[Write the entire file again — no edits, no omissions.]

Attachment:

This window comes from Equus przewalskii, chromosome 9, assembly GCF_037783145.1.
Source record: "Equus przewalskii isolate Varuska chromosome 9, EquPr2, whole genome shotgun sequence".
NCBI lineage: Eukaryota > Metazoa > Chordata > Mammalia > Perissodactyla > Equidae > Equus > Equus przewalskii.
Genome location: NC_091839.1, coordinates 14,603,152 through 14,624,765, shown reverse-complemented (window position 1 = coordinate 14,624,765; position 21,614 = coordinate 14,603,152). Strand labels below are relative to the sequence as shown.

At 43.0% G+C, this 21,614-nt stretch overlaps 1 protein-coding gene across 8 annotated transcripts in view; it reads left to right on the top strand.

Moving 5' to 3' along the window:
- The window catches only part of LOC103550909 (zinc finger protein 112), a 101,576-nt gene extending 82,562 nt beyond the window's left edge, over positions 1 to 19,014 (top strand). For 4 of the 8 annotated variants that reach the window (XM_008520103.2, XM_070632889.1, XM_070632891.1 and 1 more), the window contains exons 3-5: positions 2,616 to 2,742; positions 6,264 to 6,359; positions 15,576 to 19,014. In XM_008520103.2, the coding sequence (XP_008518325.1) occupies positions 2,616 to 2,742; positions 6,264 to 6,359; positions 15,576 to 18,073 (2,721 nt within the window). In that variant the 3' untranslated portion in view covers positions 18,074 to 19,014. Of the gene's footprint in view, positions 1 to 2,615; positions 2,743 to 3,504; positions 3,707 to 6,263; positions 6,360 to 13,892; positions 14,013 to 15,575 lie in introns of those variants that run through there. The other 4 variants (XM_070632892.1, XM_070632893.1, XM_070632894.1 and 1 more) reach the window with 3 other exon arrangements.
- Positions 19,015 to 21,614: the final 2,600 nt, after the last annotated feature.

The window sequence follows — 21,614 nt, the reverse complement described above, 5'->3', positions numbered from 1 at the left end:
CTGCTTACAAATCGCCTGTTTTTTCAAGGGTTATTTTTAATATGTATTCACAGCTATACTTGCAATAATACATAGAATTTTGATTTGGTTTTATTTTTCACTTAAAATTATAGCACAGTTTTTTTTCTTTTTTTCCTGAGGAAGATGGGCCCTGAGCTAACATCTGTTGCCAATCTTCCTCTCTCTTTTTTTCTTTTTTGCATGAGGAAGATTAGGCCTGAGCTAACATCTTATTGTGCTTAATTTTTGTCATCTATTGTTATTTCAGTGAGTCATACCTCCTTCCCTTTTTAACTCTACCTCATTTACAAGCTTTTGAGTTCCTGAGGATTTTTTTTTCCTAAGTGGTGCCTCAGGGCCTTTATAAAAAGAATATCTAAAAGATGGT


This window comes from Equus przewalskii, chromosome 9, assembly GCF_037783145.1.
Source record: "Equus przewalskii isolate Varuska chromosome 9, EquPr2, whole genome shotgun sequence".
NCBI lineage: Eukaryota > Metazoa > Chordata > Mammalia > Perissodactyla > Equidae > Equus > Equus przewalskii.
Genome location: NC_091839.1, coordinates 14,603,152 through 14,624,765, shown reverse-complemented (window position 1 = coordinate 14,624,765; position 21,614 = coordinate 14,603,152). Strand labels below are relative to the sequence as shown.

At 43.0% G+C, this 21,614-nt stretch overlaps 1 protein-coding gene across 8 annotated transcripts in view; it reads left to right on the top strand.

Moving 5' to 3' along the window:
- The window catches only part of LOC103550909 (zinc finger protein 112), a 101,576-nt gene extending 82,562 nt beyond the window's left edge, over positions 1 to 19,014 (top strand). For 4 of the 8 annotated variants that reach the window (XM_008520103.2, XM_070632889.1, XM_070632891.1 and 1 more), the window contains exons 3-5: positions 2,616 to 2,742; positions 6,264 to 6,359; positions 15,576 to 19,014. In XM_008520103.2, the coding sequence (XP_008518325.1) occupies positions 2,616 to 2,742; positions 6,264 to 6,359; positions 15,576 to 18,073 (2,721 nt within the window). In that variant the 3' untranslated portion in view covers positions 18,074 to 19,014. Of the gene's footprint in view, positions 1 to 2,615; positions 2,743 to 3,504; positions 3,707 to 6,263; positions 6,360 to 13,892; positions 14,013 to 15,575 lie in introns of those variants that run through there. The other 4 variants (XM_070632892.1, XM_070632893.1, XM_070632894.1 and 1 more) reach the window with 3 other exon arrangements.
- Positions 19,015 to 21,614: the final 2,600 nt, after the last annotated feature.

The window sequence follows — 21,614 nt, the reverse complement described above, 5'->3', positions numbered from 1 at the left end:
CTGCTTACAAATCGCCTGTTTTTTCAAGGGTTATTTTTAATATGTATTCACAGCTATACTTGCAATAATACATAGAATTTTGATTTGGTTTTATTTTTCACTTAAAATTATAGCACAGTTTTTTTTCTTTTTTTCCTGAGGAAGATGGGCCCTGAGCTAACATCTGTTGCCAATCTTCCTCTCTCTTTTTTTCTTTTTTGCATGAGGAAGATTAGGCCTGAGCTAACATCTTATTGTGCTTAATTTTTGTCATCTATTGTTATTTCAGTGAGTCATACCTCCTTCCCTTTTTAACTCTACCTCATTTACAAGCTTTTGAGTTCCTGAGGATTTTTTTTTCCTAAGTGGTGCCTCAGGGCCTTTATAAAAAGAATATCTAAAAGATGGT